Disaster Risk Reduction

Lifestyle Change for Disaster Risk Reduction

By: Piyoosh Rautela, The author is Executive Director, Department of Disaster Management, Govt. of Uttarakhand.
A psychological change and not just rules, regulations and institutions are needed for disaster risk reduction. Voluntary compliance of safety norms can be brought about only through sustained investment and creation of innovative ways of risk communication.
Disaster Magazine Articles

Our obsession with rules, regulations, codes, laws and bye-laws does seem unending and we often refuse to act unless there happens to be one directing us to do so. This has resulted in perhaps the largest and the most comprehensive compendium of written laws in our country. We therefore have a written dictum for everything that we can think of. Despite this, we are not really a law abiding community and manage to find ways and means of bypassing all norms that are in place.

Thinking of legislation as being the remedy to all our woes, we were quick to enact the Disaster Management Act after suffering the Gujarat earthquake and the Indian Ocean tsunami in quick succession (Tiwari, 2015). This brought into existence disaster management authorities at the centre, together with those at the state and district levels. Though designated as being authorities, the very legislation creating these bodies have deprived them of any authority or executive powers. Instead, powers are vested solely in national and state executive committees. Moreover, most of these authorities consist of ex-officio functionaries and do not have the required manpower to undertake secretarial functions.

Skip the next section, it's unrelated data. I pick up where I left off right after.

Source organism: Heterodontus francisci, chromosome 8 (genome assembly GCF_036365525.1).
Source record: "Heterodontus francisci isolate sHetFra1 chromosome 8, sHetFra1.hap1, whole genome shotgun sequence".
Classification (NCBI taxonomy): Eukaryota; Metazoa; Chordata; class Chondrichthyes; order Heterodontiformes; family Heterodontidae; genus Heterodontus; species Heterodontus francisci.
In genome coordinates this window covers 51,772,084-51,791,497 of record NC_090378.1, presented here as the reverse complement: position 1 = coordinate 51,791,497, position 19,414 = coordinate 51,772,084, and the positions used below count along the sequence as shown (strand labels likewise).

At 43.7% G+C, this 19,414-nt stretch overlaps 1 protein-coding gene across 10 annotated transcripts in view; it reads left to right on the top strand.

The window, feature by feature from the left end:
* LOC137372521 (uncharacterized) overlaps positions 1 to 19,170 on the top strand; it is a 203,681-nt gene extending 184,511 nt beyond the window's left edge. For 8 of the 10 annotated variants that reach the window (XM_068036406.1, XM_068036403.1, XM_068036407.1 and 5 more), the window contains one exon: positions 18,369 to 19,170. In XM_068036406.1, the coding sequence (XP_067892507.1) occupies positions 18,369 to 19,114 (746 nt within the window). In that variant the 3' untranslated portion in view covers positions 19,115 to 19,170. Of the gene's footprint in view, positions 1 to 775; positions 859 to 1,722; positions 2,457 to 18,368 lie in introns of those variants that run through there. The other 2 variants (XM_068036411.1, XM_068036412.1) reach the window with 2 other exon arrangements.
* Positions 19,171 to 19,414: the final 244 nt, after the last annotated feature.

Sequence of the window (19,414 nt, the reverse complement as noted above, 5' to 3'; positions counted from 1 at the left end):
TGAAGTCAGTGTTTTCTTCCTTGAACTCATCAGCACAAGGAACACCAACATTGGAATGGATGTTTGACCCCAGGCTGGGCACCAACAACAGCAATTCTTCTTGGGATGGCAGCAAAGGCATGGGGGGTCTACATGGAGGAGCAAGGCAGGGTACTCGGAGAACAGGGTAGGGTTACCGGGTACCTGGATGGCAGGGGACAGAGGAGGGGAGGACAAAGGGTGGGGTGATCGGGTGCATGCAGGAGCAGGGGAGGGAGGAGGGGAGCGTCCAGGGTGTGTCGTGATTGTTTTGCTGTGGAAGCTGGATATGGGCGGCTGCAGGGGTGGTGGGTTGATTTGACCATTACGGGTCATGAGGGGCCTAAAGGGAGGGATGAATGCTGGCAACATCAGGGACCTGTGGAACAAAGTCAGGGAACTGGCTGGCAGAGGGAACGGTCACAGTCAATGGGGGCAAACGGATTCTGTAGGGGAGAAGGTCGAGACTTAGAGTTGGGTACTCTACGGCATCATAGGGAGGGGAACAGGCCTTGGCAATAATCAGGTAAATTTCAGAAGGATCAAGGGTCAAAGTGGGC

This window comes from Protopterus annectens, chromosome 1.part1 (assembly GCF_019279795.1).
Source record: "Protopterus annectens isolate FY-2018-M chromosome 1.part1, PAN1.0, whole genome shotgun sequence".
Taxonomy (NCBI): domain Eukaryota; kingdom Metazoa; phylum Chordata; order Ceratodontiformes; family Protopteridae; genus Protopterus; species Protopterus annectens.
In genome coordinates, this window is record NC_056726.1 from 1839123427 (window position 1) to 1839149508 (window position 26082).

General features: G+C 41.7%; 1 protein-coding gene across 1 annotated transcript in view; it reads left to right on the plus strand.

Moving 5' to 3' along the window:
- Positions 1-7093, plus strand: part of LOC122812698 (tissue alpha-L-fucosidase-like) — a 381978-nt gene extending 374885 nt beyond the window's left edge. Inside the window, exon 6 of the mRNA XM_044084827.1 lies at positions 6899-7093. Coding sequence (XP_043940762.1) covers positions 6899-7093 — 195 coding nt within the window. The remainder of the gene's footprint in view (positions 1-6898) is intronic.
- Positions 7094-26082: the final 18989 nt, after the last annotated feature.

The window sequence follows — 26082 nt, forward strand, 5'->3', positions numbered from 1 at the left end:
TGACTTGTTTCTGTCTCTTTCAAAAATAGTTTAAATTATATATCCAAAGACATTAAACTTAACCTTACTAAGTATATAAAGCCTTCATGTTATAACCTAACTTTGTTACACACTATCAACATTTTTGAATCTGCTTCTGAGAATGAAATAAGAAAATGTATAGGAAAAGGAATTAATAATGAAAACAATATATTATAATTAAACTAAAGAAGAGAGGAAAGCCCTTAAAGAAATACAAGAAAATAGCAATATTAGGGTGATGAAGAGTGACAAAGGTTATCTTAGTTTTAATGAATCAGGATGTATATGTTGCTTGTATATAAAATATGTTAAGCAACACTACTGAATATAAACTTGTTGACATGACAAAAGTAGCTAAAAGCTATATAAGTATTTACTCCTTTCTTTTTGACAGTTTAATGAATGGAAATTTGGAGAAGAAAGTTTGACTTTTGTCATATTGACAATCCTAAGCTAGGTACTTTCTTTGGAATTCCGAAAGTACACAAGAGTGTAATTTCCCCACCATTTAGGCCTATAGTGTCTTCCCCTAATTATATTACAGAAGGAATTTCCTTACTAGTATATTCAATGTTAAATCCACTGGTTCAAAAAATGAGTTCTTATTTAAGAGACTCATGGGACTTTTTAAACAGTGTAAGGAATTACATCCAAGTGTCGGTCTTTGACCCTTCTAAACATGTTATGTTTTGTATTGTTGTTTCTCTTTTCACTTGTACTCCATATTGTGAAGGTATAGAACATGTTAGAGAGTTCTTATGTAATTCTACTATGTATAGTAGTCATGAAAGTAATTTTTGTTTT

This, however, is not the reason for us being repeatedly affected by disasters and that too of increasing magnitude. One needs to acknowledge that framing of rules or putting organisations in place is not going to solve our problems, particularly in spheres that are related to our behaviour and habits. Analysis of disaster incidences of previous years would leave one with no option but to agree that most of these were creation of our own actions.

Disaster Risk Reduction

It can thus be safely concluded that voluntary compliance is the key to the success of disaster risk reduction initiatives and this has to be based on three cardinal pillars: (i) risk communication, (ii) devising and disseminating easy to understand and implementable solutions; and (iii) skill impartment.

Risk communication: Why should one discontinue what he has been doing for generations unless he has a valid reason to do so? We must accept that the masses are not aware of the risks they are exposed to, particularly in local contexts. No one would otherwise knowingly jeopardise the safety of their loved ones. So the risk posed by locally relevant hazards has to be assessed in the local context and at a scale on which some practical action can be initiated on ground.

The risk related information should be made available in an easily understandable manner to the masses and designed to motivate them to look for tools and techniques to reduce their risks. One size, however, does not fit all—different strategies have to be therefore devised for different audiences and media can play a major role in this. We have to realise that the media has an overwhelming impact on our thinking, behaviour, actions and lifestyle. Perhaps unconsciously, but what we do, eat and purchase is often decided by the media.

Despite fully understanding the importance of mass awareness for voluntary compliance of disaster safety measures, adequate resources have not been earmarked for the same and the awareness drives being run at present are poorly conceived and designed, lacking in imagination, creativity and continuity, remaining sporadic at best. Thus the desired purpose is not achieved.